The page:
☀️☕️ Mega-Supermarkets, Food Deserts and Pharmacy Deserts

📊 Also: PCE Thursday; Obesity Viking roars; PlayStation slashes; No Apple car; Japan core inflation spot-on; B57k 🎓 Antitrust

📈 Market Roundup [28-Feb-24]

US large-cap S&P 500 closed 0.17% UP ▲

Tech-heavy Nasdaq Composite closed 0.37% UP ▲

Pan European STOXX Europe 600 closed 0.18% UP ▲

HK/China's Hang Seng Index closed 0.94% UP ▲

Japan's broad TOPIX closed 0.18% UP ▲

📝 Focus

  • Mega-Supermarkets, Food Deserts and Pharmacy Deserts

📊 In the Markets

  • PCE Thursday; Obesity Viking roars; PlayStation slashes; No Apple car; Japan core inflation spot-on; B57k

📖 MoneyFitt Explains

  • 🎓 Antitrust

💸 Personal Finance Corner

📝 Focus

Mega-Supermarkets, Food Deserts and Pharmacy Deserts

The Federal Trade Commission and eight states are suing to block supermarket chain Kroger’s $24.6 billion plan to buy smaller rival Albertson and bolster Kroger's position as the second-largest player in the US grocery market, with a combined 22% share, behind Walmart at 34.8%.

The antitrust🎓 regulator is warning that it would likely lead to further grocery price hikes amid already rising food costs, which have increased by 25% over the last four years. This action is in line with broader Biden administration efforts to prevent giant companies from doing deals that could lead to less competition and fuel inflation, exacerbating consumer financial strains.

Kroger counters with its business model of reducing prices annually since 2003, the need for efficiency gains for its unionised workforce (vs. non-unionised Walmart, Costco, Amazon and fast-growing Aldi) and its proposed divestiture of over 400 stores and distribution centres (or more) to C&S Wholesale Grocers. But the FTC is haunted by its greenlighting of Albertson’s 2015 acquisition of Safeway, where a similar divestiture to a tiny firm led to the latter’s bankruptcy and store closures.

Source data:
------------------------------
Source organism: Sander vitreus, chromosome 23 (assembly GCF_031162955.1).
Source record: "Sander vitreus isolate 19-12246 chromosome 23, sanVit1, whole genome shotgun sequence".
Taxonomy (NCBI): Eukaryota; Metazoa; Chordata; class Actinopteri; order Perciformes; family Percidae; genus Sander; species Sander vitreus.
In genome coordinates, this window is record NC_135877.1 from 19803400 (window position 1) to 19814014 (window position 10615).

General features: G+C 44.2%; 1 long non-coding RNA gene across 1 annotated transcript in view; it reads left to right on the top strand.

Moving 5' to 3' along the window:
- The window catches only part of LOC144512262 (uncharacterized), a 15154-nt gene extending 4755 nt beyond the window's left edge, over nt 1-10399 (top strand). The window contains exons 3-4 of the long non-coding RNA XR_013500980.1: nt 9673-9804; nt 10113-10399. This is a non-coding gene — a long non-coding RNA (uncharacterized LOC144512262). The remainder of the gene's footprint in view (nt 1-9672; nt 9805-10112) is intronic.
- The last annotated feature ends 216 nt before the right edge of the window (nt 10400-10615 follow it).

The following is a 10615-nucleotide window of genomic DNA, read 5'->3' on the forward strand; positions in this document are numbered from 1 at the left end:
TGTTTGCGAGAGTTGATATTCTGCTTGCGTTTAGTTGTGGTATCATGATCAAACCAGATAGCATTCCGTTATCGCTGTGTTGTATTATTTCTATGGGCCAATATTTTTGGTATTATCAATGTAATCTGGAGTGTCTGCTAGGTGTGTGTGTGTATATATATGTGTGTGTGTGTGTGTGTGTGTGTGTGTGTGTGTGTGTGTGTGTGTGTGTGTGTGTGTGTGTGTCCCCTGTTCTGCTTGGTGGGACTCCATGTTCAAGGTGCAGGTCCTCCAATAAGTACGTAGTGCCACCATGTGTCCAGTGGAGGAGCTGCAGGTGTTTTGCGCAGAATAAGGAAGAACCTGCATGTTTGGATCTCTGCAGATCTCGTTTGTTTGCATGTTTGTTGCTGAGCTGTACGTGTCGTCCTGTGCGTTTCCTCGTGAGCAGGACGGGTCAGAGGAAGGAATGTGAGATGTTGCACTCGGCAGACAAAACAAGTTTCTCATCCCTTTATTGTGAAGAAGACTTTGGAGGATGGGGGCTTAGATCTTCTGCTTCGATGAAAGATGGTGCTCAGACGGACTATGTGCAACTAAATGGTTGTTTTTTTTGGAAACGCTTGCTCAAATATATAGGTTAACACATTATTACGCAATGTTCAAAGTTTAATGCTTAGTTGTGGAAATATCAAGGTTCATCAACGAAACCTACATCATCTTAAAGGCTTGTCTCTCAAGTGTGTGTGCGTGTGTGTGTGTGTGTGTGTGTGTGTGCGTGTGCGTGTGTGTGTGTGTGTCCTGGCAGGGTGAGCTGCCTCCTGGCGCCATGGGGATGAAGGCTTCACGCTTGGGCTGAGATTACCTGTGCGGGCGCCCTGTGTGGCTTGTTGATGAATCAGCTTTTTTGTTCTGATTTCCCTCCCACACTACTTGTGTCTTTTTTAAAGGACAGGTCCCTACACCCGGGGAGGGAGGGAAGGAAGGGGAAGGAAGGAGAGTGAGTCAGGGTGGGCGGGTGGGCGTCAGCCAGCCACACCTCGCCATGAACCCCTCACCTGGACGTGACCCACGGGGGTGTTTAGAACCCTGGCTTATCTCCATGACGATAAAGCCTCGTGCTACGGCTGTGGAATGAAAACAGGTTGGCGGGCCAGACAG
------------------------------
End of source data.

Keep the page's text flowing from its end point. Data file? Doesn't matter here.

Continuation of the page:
..... ▷ The Kroger-Albertsons deal could lead not only to store closures in neighbourhoods where both chains have a presence, easing competition for the remaining one, but the likely shuttering of less profitable outlets. 

And that could exacerbate the lack of grocery stores in poorer communities, potentially leaving more areas without access to essential services.

..... ▷ “Food deserts” are areas in the United States where residents face limited access to healthy, affordable foods. 

These communities, often concentrated in low-income and historically marginalised regions, lack grocery stores or markets that offer fresh produce, whole grains and lean proteins. 

As a result, people in food deserts rely on processed and unhealthy options, leading to health disparities. 

Chronic diseases like obesity, diabetes, and heart conditions are more prevalent in these areas due to inadequate nutrition.

Just tape your prescription to a tumbleweed and hope for the best. - Image credit: Tenor

..... ▷ Having pharmacies within supermarkets is not exclusive to the United States, but it is much more common there than in many other countries.

As a result, the potential closure of less profitable stores after the deal could further limit pharmacy services, impacting low-income individuals' access to vaccinations and essential medications in poorer urban and rural areas.

Similar to food deserts, where healthy food options are scarce, there are “pharmacy deserts” in working-class neighbourhoods. Research from USC shows that one in three neighbourhoods in populous US cities lacks easy access to pharmacies.

📊 In the Markets

With corporate earnings season winding down, US socks closed near flat on Tuesday as investors awaited inflation and economic data that could influence the timing of a Federal Reserve interest rate cut. 

Thursday's release of the January personal consumption expenditures price index (PCE), the Fed's preferred inflation gauge, is the most keenly awaited datapoint this week. Meanwhile, Fed Governor Michelle Bowman again suggested a cautious approach to rate cuts due to ongoing inflation risks. 

And Bloomberg reports that Apple is shelving its never-confirmed plan for a Tesla-busting EV to concentrate its firepower on AI.

Calm down, King Ragnar, it’s just a Phase 2 trial - Image credit: Vikings (2013-17) / History Channel via Tenor